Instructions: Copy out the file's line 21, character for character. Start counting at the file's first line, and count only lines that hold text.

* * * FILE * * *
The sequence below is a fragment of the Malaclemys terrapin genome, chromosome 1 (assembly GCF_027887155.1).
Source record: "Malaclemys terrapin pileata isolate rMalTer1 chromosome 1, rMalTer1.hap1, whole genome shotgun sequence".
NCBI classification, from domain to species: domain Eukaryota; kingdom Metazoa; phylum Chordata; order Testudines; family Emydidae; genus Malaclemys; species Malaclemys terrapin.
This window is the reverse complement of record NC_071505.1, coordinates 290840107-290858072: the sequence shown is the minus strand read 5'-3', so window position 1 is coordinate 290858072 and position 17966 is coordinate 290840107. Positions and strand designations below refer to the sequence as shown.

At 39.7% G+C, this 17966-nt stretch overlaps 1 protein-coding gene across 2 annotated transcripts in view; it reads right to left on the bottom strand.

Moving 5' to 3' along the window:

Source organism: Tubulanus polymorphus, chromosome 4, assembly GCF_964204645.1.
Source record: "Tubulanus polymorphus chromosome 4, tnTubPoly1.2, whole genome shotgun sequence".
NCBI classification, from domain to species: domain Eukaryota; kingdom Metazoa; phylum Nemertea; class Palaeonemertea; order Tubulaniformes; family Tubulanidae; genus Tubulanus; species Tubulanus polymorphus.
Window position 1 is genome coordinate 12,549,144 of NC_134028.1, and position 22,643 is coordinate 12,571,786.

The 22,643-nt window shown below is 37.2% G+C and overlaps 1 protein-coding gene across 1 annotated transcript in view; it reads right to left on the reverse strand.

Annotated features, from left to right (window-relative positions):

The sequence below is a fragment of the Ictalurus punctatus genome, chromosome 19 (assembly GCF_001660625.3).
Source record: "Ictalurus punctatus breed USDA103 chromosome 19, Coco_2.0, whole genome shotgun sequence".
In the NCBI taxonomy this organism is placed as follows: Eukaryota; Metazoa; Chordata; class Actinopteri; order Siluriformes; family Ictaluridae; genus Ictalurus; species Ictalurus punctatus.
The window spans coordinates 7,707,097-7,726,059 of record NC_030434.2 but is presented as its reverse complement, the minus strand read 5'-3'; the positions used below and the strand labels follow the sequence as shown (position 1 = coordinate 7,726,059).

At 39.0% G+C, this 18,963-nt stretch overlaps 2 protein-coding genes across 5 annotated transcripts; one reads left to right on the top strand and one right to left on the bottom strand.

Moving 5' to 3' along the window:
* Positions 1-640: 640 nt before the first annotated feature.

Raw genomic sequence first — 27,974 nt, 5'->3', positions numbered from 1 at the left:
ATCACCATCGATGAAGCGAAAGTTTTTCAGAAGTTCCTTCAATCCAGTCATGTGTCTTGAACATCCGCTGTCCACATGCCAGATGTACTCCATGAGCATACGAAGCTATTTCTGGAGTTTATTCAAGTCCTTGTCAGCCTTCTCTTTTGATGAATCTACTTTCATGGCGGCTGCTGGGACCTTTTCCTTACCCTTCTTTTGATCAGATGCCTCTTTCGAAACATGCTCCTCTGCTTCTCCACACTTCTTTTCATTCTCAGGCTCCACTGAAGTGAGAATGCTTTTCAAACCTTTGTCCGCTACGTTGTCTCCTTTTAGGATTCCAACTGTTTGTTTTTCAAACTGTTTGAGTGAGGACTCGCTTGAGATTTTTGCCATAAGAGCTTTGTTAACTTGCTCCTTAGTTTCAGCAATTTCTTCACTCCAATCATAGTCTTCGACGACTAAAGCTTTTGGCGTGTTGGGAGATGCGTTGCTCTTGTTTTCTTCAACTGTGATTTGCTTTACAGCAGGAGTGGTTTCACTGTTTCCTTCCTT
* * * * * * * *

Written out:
ATCACCATCGATGAAGCGAAAGTTTTTCAGAAGTTCCTTCAATCCAGTCATGTGTCTTGAACATCCGCTGTCCACATGCCAGATGTACTCCATGAGCATACGAAGCTATTTCTGGAGTTTATTCAAGTCCTTGTCAGCCTTCTCTTTTGATGAATCTACTTTCATGGCGGCTGCTGGGACCTTTTCCTTACCCTTCTTTTGATCAGATGCCTCTTTCGAAACATGCTCCTCTGCTTCTCCACACTTCTTTTCATTCTCAGGCTCCACTGAAGTGAGAATGCTTTTCAAACCTTTGTCCGCTACGTTGTCTCCTTTTAGGATTCCAACTGTTTGTTTTTCAAACTGTTTGAGTGAGGACTCGCTTGAGATTTTTGCCATAAGAGCTTTGTTAACTTGCTCCTTAGTTTCAGCAATTTCTTCACTCCAATCATAGTCTTCGACGACTAAAGCTTTTGGCGTGTTGGGAGATGCGTTGCTCTTGTTTTCTTCAACTGTGATTTGCTTTACAGCAGGAGTGGTTTCACTGTTTCCTTCCTT